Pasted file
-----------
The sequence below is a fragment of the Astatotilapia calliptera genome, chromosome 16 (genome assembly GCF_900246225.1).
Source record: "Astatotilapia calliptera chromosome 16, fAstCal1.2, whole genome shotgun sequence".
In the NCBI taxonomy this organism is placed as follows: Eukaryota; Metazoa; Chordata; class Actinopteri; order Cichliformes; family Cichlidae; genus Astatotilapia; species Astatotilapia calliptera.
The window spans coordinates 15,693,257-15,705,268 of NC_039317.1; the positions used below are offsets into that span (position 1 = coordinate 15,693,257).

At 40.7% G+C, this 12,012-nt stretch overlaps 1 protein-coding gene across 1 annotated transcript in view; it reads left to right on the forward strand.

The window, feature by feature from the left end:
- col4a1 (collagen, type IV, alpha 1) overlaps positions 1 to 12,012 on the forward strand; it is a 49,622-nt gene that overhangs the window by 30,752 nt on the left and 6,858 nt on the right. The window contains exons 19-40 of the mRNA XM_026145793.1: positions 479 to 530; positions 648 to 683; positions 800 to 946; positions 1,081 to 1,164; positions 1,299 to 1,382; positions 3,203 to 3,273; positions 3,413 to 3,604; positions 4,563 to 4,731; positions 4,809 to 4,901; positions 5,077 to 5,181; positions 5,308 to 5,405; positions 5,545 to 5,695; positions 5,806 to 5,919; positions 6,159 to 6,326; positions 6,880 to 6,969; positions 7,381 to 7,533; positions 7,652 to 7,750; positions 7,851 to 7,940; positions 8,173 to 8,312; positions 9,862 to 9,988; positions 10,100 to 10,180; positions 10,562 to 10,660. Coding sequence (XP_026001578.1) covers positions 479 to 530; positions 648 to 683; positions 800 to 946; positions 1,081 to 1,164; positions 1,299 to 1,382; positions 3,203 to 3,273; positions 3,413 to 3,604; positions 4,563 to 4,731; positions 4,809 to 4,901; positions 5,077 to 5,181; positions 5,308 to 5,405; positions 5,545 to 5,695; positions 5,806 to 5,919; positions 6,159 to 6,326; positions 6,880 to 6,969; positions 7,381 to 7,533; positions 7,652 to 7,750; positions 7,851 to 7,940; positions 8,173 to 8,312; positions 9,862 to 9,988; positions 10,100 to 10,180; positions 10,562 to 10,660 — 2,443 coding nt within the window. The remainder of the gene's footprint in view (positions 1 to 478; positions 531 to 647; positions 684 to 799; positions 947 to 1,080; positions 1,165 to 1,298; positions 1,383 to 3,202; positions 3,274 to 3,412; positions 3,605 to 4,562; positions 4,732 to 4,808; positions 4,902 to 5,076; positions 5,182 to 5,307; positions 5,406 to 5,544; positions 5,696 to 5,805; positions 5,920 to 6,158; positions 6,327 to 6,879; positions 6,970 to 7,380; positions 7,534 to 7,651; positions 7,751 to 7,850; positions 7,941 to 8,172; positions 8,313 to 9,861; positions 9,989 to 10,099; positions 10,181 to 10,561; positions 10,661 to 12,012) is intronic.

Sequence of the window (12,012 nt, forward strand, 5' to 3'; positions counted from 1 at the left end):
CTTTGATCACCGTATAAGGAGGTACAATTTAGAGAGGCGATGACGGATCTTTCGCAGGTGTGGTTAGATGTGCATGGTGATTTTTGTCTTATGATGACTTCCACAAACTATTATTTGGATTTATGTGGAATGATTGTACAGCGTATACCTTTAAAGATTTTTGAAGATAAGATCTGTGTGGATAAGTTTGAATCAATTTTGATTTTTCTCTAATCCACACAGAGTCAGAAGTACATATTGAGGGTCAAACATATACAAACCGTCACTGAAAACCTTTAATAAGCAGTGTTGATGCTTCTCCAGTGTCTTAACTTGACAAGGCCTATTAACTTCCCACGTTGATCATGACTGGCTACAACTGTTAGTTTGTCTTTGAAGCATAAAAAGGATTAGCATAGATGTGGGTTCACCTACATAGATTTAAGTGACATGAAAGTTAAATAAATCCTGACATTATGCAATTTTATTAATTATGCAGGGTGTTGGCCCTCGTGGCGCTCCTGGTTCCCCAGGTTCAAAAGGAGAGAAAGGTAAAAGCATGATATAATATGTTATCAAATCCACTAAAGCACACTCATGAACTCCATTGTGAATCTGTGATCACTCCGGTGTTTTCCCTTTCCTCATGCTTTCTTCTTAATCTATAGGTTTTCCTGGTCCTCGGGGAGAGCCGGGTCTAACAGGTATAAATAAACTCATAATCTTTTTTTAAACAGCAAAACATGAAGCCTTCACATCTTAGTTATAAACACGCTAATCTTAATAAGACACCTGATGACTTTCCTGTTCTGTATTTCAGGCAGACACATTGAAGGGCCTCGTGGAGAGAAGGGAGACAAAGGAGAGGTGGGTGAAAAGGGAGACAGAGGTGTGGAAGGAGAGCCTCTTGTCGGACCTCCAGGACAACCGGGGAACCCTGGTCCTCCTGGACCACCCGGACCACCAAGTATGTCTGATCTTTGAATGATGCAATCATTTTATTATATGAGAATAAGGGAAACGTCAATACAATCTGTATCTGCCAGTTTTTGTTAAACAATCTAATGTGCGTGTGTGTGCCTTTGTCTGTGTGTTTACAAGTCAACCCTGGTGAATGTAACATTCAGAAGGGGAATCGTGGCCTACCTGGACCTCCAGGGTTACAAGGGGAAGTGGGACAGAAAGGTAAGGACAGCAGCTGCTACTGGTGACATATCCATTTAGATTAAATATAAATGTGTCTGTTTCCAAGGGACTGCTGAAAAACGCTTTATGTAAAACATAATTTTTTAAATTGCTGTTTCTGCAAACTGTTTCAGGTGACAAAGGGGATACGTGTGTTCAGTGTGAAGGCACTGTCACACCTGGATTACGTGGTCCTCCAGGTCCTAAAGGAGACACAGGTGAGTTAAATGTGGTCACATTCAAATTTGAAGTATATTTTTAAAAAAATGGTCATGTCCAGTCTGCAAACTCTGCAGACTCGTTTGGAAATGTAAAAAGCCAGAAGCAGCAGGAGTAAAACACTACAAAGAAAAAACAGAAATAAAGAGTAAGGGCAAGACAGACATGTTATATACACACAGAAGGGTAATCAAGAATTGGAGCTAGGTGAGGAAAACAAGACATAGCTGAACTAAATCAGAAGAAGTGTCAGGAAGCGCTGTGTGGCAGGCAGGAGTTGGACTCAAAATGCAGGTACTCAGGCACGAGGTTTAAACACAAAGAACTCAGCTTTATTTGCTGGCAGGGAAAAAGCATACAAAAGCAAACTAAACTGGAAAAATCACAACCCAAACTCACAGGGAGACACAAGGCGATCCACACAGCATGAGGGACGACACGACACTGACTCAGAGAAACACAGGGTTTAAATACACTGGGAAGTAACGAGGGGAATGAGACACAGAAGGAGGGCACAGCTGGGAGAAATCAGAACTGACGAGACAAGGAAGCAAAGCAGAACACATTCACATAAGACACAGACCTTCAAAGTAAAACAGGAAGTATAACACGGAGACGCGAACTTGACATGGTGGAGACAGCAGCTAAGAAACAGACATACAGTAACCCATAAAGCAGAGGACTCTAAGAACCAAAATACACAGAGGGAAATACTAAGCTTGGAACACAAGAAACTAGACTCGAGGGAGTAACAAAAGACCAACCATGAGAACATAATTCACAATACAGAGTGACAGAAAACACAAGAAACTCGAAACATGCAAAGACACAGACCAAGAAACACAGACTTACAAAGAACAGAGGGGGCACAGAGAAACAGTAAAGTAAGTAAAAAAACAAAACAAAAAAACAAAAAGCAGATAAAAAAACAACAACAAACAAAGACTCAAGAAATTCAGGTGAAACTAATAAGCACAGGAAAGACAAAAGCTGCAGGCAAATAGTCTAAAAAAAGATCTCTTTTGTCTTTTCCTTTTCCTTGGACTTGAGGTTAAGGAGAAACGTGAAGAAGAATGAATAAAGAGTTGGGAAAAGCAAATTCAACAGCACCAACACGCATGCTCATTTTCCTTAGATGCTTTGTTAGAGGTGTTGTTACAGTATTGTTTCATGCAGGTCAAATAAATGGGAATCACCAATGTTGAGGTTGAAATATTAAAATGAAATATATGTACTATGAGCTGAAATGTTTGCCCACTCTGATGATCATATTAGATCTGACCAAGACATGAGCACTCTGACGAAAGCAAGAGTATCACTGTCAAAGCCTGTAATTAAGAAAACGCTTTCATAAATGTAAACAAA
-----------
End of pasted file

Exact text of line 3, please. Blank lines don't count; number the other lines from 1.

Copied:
In the NCBI taxonomy this organism is placed as follows: Eukaryota; Metazoa; Chordata; class Actinopteri; order Cichliformes; family Cichlidae; genus Astatotilapia; species Astatotilapia calliptera.